“They have really bought into this,” says Nat, adding that, “We are always talking about behavior and conduct in the Lower School, and constantly emphasizing the message that we want all of the boys to be really good people, to be resilient, to be engaged, and to be kind to each other.”

This training begins in fourth grade, he points out, though it happens “more organically” at that level. New Fenn fourth graders “learn about our expectations and we introduce our four core values: honesty, empathy, respect, and courage. It’s not long before the boys know them by heart and refer to them in their daily life.”

Nat loves the exuberance of Lower School boys. He says they fight to hold the door open for visitors and he loves to watch them from his office windows in the afternoon when they are waiting for their rides, frolicking on the lawn no matter what the weather is like, full of energy despite the school day that is behind them. Some boys might perch on the granite steps below and around the bust of school founder Roger Fenn; others toss Frisbees and footballs or sit, reading, next to their backpacks.

“If there are a few boys interested in something, whether it be Rubik’s Cubes, card tricks, or step ball”—a beloved Fenn tradition begun decades ago that has been revived in recent years—“they will form a club,” Nat says. He enjoys sitting with fourth graders during All School Meeting and watching them “so raptly attentive” when an older student or visitor is speaking or performing. Each day he has lunch with the Lower School, which is a noisy, happy affair.

Nat appreciates that the boys are “very open and honest, and comfortable coming to me.” One day a few Lower Schoolers were spraying each other with the drinking water hoses that are used on the athletic fields, and Nat pulled them aside. One boy denied he was involved, but thirty seconds later he admitted to the mischief and sheepishly apologized, saying, “I am better off if I say I’m sorry.”

Nat’s own experience as a Fenn boy informed the teacher, coach, and administrator he became, he says. In fourth grade, he was a member of Kathy Starensier’s ILP (Intensive Literacy Program) class. “I didn’t have a lot of self-confidence and I got such a boost that year,” he recalls. “People took an interest and invested in me for what felt like the first time in my life as a student. I became more willing to try new things. It was such a gift.” Nat says the relationships that he built at Fenn with teachers and classmates during his six years as a student were “lasting ones.”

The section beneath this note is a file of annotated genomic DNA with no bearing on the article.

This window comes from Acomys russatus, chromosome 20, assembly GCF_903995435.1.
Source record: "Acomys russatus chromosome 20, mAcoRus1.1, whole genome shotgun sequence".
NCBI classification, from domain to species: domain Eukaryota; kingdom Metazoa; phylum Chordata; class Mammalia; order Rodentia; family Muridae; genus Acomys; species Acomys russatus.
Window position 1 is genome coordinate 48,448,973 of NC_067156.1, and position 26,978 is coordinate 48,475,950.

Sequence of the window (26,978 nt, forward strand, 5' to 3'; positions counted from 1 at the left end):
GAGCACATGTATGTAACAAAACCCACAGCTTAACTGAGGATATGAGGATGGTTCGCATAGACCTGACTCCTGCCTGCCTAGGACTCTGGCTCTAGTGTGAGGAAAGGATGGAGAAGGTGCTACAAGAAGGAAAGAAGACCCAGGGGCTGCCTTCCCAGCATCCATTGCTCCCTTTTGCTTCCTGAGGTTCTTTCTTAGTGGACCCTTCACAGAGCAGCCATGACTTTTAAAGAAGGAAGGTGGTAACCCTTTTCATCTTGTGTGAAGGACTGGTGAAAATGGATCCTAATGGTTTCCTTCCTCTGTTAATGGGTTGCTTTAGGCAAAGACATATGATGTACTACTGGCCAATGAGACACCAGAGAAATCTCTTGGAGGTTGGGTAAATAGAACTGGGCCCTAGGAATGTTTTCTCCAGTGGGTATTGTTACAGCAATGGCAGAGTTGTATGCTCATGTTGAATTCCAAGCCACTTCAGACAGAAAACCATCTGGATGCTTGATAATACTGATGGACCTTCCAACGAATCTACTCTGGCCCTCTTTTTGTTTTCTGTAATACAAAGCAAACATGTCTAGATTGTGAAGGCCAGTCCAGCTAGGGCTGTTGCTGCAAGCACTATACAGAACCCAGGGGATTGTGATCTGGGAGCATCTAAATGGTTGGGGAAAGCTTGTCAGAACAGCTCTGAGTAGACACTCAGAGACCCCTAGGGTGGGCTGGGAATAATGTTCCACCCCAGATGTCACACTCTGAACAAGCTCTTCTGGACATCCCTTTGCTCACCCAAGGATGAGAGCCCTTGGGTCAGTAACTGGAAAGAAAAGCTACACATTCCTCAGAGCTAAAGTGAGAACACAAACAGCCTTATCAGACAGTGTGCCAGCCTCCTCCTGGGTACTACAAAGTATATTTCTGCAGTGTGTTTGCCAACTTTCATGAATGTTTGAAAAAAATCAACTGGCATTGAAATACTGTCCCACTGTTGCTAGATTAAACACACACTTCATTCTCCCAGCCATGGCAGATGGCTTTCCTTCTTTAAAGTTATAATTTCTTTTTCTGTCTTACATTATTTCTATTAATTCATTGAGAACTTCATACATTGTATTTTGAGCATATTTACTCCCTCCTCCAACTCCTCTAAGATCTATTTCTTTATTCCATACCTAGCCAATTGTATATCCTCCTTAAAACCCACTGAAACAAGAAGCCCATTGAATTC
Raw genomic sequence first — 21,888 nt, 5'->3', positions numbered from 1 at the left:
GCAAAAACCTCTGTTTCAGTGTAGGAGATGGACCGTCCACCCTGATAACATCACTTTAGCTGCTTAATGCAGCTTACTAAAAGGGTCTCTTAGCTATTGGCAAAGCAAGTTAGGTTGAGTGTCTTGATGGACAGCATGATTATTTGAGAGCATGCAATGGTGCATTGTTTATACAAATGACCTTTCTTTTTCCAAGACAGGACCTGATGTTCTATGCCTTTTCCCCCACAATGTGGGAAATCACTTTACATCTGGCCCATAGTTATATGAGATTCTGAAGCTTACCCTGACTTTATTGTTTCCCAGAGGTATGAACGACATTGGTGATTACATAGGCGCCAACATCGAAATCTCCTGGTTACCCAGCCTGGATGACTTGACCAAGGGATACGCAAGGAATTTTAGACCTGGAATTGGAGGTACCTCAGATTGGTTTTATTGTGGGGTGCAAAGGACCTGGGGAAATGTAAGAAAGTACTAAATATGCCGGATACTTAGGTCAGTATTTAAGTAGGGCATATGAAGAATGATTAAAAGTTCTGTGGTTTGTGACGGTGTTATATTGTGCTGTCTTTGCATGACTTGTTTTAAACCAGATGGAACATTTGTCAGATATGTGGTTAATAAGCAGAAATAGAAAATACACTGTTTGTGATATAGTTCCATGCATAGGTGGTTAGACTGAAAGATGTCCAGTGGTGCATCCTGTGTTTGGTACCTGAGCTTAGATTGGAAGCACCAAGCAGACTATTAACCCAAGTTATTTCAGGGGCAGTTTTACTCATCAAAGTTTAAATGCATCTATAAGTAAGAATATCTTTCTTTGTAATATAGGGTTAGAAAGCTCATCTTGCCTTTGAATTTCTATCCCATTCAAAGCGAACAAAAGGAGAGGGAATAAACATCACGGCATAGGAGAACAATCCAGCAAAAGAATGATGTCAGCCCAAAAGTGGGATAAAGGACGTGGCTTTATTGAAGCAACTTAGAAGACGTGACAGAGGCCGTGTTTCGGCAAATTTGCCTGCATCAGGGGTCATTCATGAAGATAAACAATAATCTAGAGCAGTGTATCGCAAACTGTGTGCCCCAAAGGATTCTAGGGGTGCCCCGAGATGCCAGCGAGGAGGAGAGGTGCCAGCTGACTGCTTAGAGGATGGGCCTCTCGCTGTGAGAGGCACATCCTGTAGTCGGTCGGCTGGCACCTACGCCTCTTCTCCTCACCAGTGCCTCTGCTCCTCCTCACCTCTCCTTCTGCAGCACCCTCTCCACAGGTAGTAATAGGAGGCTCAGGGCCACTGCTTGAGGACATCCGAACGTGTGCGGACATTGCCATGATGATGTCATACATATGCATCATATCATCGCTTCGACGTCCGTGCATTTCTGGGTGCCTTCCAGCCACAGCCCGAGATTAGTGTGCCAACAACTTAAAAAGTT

Throughout his time as a Fenn student, Nat attended Star Camps, a summer sports camp for boys and girls ages five to fifteen, and he worked at the camp the summer before he became a student at Phillips Andover Academy and every summer since. In 2012, Nat became its new owner. “It had impacted me so much as a camper, I felt responsible for continuing it,” he says. Many members of the camp staff are Fenn teachers and alumni, and Nat says that working with the group during his college summers had a great deal to do with why he returned to Fenn to teach.

Nat’s life has changed in other ways in the last several months. He and his wife, Katie, parents of an eighteen-month-old daughter, Adelaide, welcomed baby Walter Jude Carr in December. Having little ones of his own has given Nat “a far greater appreciation for how special every child is,” he says. “It’s also taught me that kids who grow up in a community do very well, and this knowledge has impacted what we will do as our children get older.” 

Helping to make sure that the Fenn “village” remains a close and caring one “is our job as teachers and coaches,” Nat declares. “We are constantly working to be better,” he adds, “and the most important job we must do is to model being good people.”